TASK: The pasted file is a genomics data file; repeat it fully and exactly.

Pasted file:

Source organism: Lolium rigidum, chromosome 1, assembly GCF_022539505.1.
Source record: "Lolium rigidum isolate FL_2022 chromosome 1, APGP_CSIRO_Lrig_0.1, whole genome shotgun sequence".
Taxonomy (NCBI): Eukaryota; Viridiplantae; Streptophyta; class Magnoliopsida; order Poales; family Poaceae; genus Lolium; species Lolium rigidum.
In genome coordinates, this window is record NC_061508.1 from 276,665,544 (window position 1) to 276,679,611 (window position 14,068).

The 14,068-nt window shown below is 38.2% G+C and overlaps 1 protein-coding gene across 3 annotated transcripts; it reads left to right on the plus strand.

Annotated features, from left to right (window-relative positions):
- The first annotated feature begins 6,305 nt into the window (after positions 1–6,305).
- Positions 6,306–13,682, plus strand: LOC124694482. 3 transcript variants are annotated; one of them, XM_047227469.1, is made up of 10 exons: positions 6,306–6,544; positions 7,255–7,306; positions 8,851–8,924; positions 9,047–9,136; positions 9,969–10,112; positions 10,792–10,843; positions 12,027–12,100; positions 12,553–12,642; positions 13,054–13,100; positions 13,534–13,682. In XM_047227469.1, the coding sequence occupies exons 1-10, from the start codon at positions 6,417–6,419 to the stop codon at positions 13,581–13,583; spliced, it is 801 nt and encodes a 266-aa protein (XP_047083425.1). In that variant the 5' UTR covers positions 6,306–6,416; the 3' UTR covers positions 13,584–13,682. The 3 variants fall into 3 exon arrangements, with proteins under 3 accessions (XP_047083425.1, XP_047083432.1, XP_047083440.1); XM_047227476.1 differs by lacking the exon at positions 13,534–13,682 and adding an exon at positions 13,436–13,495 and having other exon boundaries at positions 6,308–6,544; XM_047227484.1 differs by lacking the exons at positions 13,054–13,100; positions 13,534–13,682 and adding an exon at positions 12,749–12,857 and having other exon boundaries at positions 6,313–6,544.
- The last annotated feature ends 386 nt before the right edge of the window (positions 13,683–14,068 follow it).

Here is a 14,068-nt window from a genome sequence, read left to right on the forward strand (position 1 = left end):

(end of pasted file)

Source organism: Lolium rigidum, chromosome 1, assembly GCF_022539505.1.
Source record: "Lolium rigidum isolate FL_2022 chromosome 1, APGP_CSIRO_Lrig_0.1, whole genome shotgun sequence".
Taxonomy (NCBI): Eukaryota; Viridiplantae; Streptophyta; class Magnoliopsida; order Poales; family Poaceae; genus Lolium; species Lolium rigidum.
In genome coordinates, this window is record NC_061508.1 from 276,665,544 (window position 1) to 276,679,611 (window position 14,068).

The 14,068-nt window shown below is 38.2% G+C and overlaps 1 protein-coding gene across 3 annotated transcripts; it reads left to right on the plus strand.

Annotated features, from left to right (window-relative positions):
- The first annotated feature begins 6,305 nt into the window (after positions 1–6,305).
- Positions 6,306–13,682, plus strand: LOC124694482. 3 transcript variants are annotated; one of them, XM_047227469.1, is made up of 10 exons: positions 6,306–6,544; positions 7,255–7,306; positions 8,851–8,924; positions 9,047–9,136; positions 9,969–10,112; positions 10,792–10,843; positions 12,027–12,100; positions 12,553–12,642; positions 13,054–13,100; positions 13,534–13,682. In XM_047227469.1, the coding sequence occupies exons 1-10, from the start codon at positions 6,417–6,419 to the stop codon at positions 13,581–13,583; spliced, it is 801 nt and encodes a 266-aa protein (XP_047083425.1). In that variant the 5' UTR covers positions 6,306–6,416; the 3' UTR covers positions 13,584–13,682. The 3 variants fall into 3 exon arrangements, with proteins under 3 accessions (XP_047083425.1, XP_047083432.1, XP_047083440.1); XM_047227476.1 differs by lacking the exon at positions 13,534–13,682 and adding an exon at positions 13,436–13,495 and having other exon boundaries at positions 6,308–6,544; XM_047227484.1 differs by lacking the exons at positions 13,054–13,100; positions 13,534–13,682 and adding an exon at positions 12,749–12,857 and having other exon boundaries at positions 6,313–6,544.
- The last annotated feature ends 386 nt before the right edge of the window (positions 13,683–14,068 follow it).

Here is a 14,068-nt window from a genome sequence, read left to right on the forward strand (position 1 = left end):